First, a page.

Before digital loyalty programs, restaurants had no real way of figuring out which visitors were likely to return. And, what’s worse, they had no way of effectively incentivizing visitors who could become loyal to return.
Today, identifying and nurturing potential loyal customers is more important than ever; people have a seemingly endless array of options when it comes to their meals. They can purchase ingredients at the grocery store to cook at home, or have ingredients delivered to their door using increasingly popular services like Blue Apron. For a quicker meal, they can buy pre-prepared hot food from supermarkets or convenience stores, order takeout, or go out to eat.
How can your restaurant compete?
The answer is as simple as it is challenging: Get customers to meet the four-visit milestone.
Obviously, you want people to visit, and to visit often. But your goals can be much more specific than that. Data shows that each visit increases the chance that a customer will visit again, effectively choosing you over your competitors.
The only way to know if your loyalty or other guest-engagement campaigns are succeeding is to track them and analyze your results. Unfortunately, even numbers that appear straightforward can contain hidden implications.
Depending on how you look at your data, a campaign can seem like a roaring success or a misfire. But sometimes it requires further analysis to determine if your initial assessments are accurate.
In worst-case scenarios, you may discover that a campaign you decide to run again based on previous positive data had been a misfire the entire time. Not only are you producing unfavorable results, but you are also wasting time, manpower, and money.
For example, let’s say you set up a “We Miss You” campaign. These are fairly common loyalty program campaigns in which you send out an offer to people who have not visited your stores in a while to encourage them to return. After deciding that you’re going to set up a campaign for people who have not visited in 60 days, you send them a coupon for 15 percent off an entrée.
Once you’ve run the campaign and examined your results, the numbers look great. Many guests who had not visited in 60 days made visits during the campaign period and used the coupon you sent them. It seems like the campaign was a resounding success!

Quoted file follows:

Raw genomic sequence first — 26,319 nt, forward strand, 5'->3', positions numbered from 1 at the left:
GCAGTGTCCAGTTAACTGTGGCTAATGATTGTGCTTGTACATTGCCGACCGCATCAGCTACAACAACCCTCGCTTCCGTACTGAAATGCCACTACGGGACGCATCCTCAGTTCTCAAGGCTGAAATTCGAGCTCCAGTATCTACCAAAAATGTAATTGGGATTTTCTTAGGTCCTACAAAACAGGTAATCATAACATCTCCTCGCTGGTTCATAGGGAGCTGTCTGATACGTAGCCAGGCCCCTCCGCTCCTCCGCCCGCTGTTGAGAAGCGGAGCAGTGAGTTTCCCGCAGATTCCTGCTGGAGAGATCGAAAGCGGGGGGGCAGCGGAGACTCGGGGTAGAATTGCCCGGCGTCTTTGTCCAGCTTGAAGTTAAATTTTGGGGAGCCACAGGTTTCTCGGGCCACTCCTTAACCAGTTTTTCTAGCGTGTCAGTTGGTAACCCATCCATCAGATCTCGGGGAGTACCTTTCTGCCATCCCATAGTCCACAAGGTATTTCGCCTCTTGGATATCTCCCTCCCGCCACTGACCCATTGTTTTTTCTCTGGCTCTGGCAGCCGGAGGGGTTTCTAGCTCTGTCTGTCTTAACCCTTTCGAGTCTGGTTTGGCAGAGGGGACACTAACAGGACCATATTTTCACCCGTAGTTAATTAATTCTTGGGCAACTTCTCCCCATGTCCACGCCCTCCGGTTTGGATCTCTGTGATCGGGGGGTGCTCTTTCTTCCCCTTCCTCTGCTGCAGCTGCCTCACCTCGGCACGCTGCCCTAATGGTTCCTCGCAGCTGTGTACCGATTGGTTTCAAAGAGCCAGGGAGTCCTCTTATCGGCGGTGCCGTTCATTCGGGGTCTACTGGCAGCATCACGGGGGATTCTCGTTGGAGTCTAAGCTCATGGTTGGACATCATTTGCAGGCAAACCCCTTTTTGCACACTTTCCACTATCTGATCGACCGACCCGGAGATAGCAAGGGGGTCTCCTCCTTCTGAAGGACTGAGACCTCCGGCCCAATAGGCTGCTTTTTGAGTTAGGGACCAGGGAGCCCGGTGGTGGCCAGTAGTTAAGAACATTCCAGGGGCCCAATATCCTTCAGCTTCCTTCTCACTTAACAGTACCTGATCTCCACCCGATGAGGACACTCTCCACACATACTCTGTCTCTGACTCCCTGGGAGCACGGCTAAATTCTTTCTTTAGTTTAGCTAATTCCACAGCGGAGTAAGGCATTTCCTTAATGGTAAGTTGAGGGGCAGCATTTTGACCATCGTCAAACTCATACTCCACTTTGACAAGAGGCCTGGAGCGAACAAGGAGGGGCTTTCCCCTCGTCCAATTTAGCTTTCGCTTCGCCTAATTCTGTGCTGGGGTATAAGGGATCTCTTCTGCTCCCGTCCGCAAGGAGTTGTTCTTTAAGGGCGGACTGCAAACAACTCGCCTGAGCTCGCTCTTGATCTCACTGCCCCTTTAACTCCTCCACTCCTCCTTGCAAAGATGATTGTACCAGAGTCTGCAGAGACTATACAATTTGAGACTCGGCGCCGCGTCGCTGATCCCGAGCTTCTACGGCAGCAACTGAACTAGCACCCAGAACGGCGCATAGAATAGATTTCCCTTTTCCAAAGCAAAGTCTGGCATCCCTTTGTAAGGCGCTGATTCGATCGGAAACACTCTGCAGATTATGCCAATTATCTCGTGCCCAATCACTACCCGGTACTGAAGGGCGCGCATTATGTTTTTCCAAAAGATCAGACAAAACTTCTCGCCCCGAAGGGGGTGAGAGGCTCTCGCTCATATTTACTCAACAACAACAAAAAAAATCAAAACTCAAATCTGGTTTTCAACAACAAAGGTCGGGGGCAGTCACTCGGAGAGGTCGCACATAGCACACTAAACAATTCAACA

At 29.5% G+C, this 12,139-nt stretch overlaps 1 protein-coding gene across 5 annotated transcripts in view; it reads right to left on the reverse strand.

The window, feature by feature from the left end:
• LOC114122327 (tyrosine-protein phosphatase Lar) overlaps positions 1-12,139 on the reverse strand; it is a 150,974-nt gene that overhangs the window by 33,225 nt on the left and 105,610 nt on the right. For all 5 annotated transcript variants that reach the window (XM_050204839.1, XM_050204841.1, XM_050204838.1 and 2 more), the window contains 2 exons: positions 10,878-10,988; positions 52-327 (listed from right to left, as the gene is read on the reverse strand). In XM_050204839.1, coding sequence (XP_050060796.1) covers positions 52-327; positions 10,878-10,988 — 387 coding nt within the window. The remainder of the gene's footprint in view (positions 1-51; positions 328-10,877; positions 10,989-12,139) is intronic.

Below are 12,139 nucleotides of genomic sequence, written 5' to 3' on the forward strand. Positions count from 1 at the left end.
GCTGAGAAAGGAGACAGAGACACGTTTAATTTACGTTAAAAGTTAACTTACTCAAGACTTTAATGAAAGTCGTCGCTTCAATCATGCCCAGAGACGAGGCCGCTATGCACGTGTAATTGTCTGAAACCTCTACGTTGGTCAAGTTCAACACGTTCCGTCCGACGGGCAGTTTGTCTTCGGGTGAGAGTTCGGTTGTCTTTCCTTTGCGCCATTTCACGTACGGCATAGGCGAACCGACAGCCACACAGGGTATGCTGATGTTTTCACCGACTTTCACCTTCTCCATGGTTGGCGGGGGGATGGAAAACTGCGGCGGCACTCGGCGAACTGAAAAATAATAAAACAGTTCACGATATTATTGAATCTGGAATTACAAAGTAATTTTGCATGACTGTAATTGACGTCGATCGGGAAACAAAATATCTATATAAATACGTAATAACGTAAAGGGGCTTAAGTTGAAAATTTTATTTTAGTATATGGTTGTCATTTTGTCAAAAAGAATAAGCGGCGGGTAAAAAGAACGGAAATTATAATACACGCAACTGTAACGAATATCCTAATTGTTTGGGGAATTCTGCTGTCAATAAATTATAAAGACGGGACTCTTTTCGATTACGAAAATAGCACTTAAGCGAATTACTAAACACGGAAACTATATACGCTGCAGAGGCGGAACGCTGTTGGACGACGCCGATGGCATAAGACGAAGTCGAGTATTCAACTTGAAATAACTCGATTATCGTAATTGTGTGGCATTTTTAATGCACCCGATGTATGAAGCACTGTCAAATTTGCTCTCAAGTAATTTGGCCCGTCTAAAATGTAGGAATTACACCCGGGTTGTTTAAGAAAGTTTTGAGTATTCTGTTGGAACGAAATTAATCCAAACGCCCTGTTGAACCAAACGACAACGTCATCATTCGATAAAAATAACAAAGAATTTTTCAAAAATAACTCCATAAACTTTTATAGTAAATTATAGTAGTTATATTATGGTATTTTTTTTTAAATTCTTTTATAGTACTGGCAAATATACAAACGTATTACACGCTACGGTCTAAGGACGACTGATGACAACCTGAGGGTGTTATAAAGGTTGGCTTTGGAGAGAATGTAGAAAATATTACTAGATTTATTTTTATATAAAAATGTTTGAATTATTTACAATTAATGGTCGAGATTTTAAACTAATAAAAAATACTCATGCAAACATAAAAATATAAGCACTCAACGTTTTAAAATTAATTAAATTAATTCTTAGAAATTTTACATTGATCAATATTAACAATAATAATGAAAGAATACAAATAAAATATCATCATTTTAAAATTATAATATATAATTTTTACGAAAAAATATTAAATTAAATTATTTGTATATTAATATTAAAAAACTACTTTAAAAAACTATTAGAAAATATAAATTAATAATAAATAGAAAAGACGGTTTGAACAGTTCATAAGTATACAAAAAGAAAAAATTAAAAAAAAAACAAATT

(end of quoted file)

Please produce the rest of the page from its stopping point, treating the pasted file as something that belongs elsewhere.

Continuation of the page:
But was it truly successful? Sometimes results in campaigns like this are deceiving. […]
For a quite a while, Chipotle executives didn’t believe loyalty programs were for them. In fact, Mark Crumpacker, CCO/CDO of Chipotle, said in September 2015*, “We don’t believe the general supposition that loyalty will make less frequent customers more frequent.”
However, from the fourth quarter of 2015 into the early second quarter of 2016, Chipotle had a few health scares that contributed to its stock prices — and sales — to take a tumble.
In summer 2016, Chipotle was ready to rethink its stance on loyalty programs and launched its Chiptopia Summer Rewards, a three-month tiered loyalty program.
It’s reasonable to assume, based on the structure of the program (that we’ll cover next) and the business challenges they were experiencing, that
Chipotle’s motivation in creating its loyalty program was to increase visits.
Note: Before we go any further, we want to make it clear that Chipotle is not a client of Paytronix. This blog post is designed to analyze the Chiptopia program, share what worked and what didn’t, and help you think — or rethink — your own loyalty program.
The Chipotle Loyalty Program Structure: How It Worked
An Interview with Content Marketing Professor Neil Feinstein
Content marketing professor and consultant Neil Feinstein has helped brands like Disney, American Express, and The New York Times improve their marketing efforts via social media, email, and mobile. In a recent interview, Neil provided insights from his years of experience that you can use to leverage content to bolster your own marketing efforts.
Paytronix: What are brands getting wrong about content marketing?
Neil: Too many brands align their marketing strategies with themselves, and not their customers. For a consumer interaction to be meaningful, it needs to be based on a consumer insight. What does the customer care about? Why should the customer care? Before marketers push out content, before they start tweeting or blogging or gramming, they need to understand the customer and then build a strategy that aligns with his/her expectations – not the business’s.
Paytronix: If that’s the case, what are most brands getting right about content marketing? […]